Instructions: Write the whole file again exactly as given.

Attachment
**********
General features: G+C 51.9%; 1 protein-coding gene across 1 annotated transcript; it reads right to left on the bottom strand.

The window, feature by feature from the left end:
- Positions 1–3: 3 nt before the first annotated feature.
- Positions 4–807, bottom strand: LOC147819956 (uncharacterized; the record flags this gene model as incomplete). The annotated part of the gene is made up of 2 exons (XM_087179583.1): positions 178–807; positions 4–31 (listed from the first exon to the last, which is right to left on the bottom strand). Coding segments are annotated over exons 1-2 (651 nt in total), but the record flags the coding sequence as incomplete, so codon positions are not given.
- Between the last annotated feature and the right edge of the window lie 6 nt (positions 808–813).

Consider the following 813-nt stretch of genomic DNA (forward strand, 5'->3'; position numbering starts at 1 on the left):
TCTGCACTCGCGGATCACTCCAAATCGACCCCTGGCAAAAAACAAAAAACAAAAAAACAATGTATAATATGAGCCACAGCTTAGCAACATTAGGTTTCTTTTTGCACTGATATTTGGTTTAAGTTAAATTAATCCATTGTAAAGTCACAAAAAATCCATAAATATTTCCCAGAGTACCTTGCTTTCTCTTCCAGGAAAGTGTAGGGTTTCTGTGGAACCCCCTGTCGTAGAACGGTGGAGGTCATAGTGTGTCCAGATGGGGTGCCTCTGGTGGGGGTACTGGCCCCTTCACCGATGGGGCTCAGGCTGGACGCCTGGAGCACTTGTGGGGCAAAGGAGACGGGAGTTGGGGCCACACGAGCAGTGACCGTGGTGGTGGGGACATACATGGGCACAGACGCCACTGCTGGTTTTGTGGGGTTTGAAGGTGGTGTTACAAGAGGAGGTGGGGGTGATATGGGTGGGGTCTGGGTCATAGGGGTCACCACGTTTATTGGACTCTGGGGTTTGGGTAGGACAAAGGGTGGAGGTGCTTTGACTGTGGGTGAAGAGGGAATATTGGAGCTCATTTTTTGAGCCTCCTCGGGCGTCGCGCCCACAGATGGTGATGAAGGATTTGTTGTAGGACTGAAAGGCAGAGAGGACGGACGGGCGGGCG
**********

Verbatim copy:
General features: G+C 51.9%; 1 protein-coding gene across 1 annotated transcript; it reads right to left on the bottom strand.

The window, feature by feature from the left end:
- Positions 1–3: 3 nt before the first annotated feature.
- Positions 4–807, bottom strand: LOC147819956 (uncharacterized; the record flags this gene model as incomplete). The annotated part of the gene is made up of 2 exons (XM_087179583.1): positions 178–807; positions 4–31 (listed from the first exon to the last, which is right to left on the bottom strand). Coding segments are annotated over exons 1-2 (651 nt in total), but the record flags the coding sequence as incomplete, so codon positions are not given.
- Between the last annotated feature and the right edge of the window lie 6 nt (positions 808–813).

Consider the following 813-nt stretch of genomic DNA (forward strand, 5'->3'; position numbering starts at 1 on the left):
TCTGCACTCGCGGATCACTCCAAATCGACCCCTGGCAAAAAACAAAAAACAAAAAAACAATGTATAATATGAGCCACAGCTTAGCAACATTAGGTTTCTTTTTGCACTGATATTTGGTTTAAGTTAAATTAATCCATTGTAAAGTCACAAAAAATCCATAAATATTTCCCAGAGTACCTTGCTTTCTCTTCCAGGAAAGTGTAGGGTTTCTGTGGAACCCCCTGTCGTAGAACGGTGGAGGTCATAGTGTGTCCAGATGGGGTGCCTCTGGTGGGGGTACTGGCCCCTTCACCGATGGGGCTCAGGCTGGACGCCTGGAGCACTTGTGGGGCAAAGGAGACGGGAGTTGGGGCCACACGAGCAGTGACCGTGGTGGTGGGGACATACATGGGCACAGACGCCACTGCTGGTTTTGTGGGGTTTGAAGGTGGTGTTACAAGAGGAGGTGGGGGTGATATGGGTGGGGTCTGGGTCATAGGGGTCACCACGTTTATTGGACTCTGGGGTTTGGGTAGGACAAAGGGTGGAGGTGCTTTGACTGTGGGTGAAGAGGGAATATTGGAGCTCATTTTTTGAGCCTCCTCGGGCGTCGCGCCCACAGATGGTGATGAAGGATTTGTTGTAGGACTGAAAGGCAGAGAGGACGGACGGGCGGGCG